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Michael Rafferty is transported from the courthouse in the back of police cruiser in London, Ont., on March, 14, 2012. Mr. Rafferty is facing charges in the death of Victoria (Tori) Stafford. (DAVE CHIDLEY/THE CANADIAN PRESS/DAVE CHIDLEY/THE CANADIAN PRESS)
Michael Rafferty is transported from the courthouse in the back of police cruiser in London, Ont., on March, 14, 2012. Mr. Rafferty is facing charges in the death of Victoria (Tori) Stafford. (DAVE CHIDLEY/THE CANADIAN PRESS/DAVE CHIDLEY/THE CANADIAN PRESS)

Rafferty's car near Tori's school when she was abducted, video analysis shows Add to ...

Warning: This story contains graphic details

The prosecution in the Michael Rafferty murder trial is wrapping up its case with an elaborate video-analysis presentation that places Mr. Rafferty’s car close to the Woodstock school where eight-year-old Victoria (Tori) Stafford was kidnapped three years ago, at around the same time she vanished.

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In the witness box is Gerald Lanna, a civilian forensic video specialist attached to the Ontario Provincial Police.

In comparing Mr. Rafferty’s 2003 Honda Civic to security video of a similar vehicle, retrieved from an Esso gas station near Oliver Stephens Public School, from where Tori was abducted, Mr. Lanna testified that one feature stood out: An air-intake unit mounted on the front hood.

Hondas of that year and make do not have such an air-intake he said; it would have to have been custom-installed.

In concert with other features shared by the two cars, including an unusual spoiler mounted on the back, tinted rear windows and wrap-around taillights, “I would have to say that’s our vehicle,” he said.

Other video clips central to the investigation are compelling but not conclusive, the jury heard, These include footage of a suspicious vehicle cruising the street outside the school, and assorted images of co-accused Terri-Lynne McClintic in a puffy white coat similar to the one she wore when, by her own admission, she lured Tori to Mr. Rafferty’s car.

Mr. Lanna is the 61st and final prosecution witness in the trial, now in its eighth week.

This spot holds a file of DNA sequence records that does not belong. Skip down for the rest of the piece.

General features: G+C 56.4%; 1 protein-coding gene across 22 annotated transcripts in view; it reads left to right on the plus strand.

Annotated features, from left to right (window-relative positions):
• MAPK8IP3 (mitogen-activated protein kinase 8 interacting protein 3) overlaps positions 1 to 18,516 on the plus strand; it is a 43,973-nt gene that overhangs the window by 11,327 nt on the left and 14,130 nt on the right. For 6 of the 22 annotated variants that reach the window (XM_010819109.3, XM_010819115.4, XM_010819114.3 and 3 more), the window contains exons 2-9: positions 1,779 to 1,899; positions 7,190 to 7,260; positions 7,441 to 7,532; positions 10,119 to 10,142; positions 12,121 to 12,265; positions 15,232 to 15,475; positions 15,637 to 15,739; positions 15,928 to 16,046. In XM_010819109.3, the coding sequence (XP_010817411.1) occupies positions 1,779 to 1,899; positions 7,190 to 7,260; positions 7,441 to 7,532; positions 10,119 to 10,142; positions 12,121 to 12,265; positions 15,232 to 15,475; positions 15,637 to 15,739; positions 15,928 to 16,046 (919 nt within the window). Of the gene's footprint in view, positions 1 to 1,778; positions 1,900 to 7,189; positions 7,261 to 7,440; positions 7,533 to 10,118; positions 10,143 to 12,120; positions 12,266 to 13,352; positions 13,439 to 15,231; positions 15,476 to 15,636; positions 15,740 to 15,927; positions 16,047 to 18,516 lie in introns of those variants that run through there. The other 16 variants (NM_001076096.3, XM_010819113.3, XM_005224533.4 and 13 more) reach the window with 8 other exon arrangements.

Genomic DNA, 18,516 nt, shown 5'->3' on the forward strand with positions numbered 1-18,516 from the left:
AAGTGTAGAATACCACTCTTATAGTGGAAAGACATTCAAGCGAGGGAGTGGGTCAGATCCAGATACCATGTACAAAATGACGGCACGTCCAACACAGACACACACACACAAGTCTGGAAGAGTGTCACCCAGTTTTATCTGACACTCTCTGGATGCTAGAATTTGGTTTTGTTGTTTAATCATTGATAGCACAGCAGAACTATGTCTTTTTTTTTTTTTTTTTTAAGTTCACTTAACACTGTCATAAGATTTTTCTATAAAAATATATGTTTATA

Mr. Rafferty, 31, has pleaded not guilty to first-degree murder, abduction and sexual assault causing bodily harm in Tori’s death. Her body was found in a patch of woods near Mount Forest, 110 kilometres away from Woodstock, more than three months after she disappeared in April 2009. The defence will begin making its case next week.

Among the lawyers, police, reporters and spectators who have been in the courtroom, opinion is divided over whether Mr. Rafferty will testify. His lawyer, Dirk Derstine, has given no indication either way.

If Mr. Rafferty does go into the witness box, days of examination and cross-examination are likely, with the events surrounding Tori’s brutal death sure to be revisited in detail.

If he does not, closing arguments may begin as soon as next Thursday, with the case going to the jury the following week.

Two years ago, Ms. McClintic, now 21, admitted murdering Tori and is serving a life term at the Grand Valley Institution for Women in Kitchener.

A few weeks before Mr. Rafferty’s trial began in March, however, Ms. McClintic altered her account of events in one key regard.

She reaffirmed that Mr. Rafferty drove the trio to the crime scene, raped Tori there and helped hide the body.

But now she contends that it was she who wielded the murder weapon – a claw-head hammer she bought in Guelph on the afternoon of the kidnapping.

The defence contends Ms. McClintic did far more: That she kidnapped Tori, to resolve an unspecified drug debt, and orchestrated the entire crime.

The trial continues Friday afternoon.

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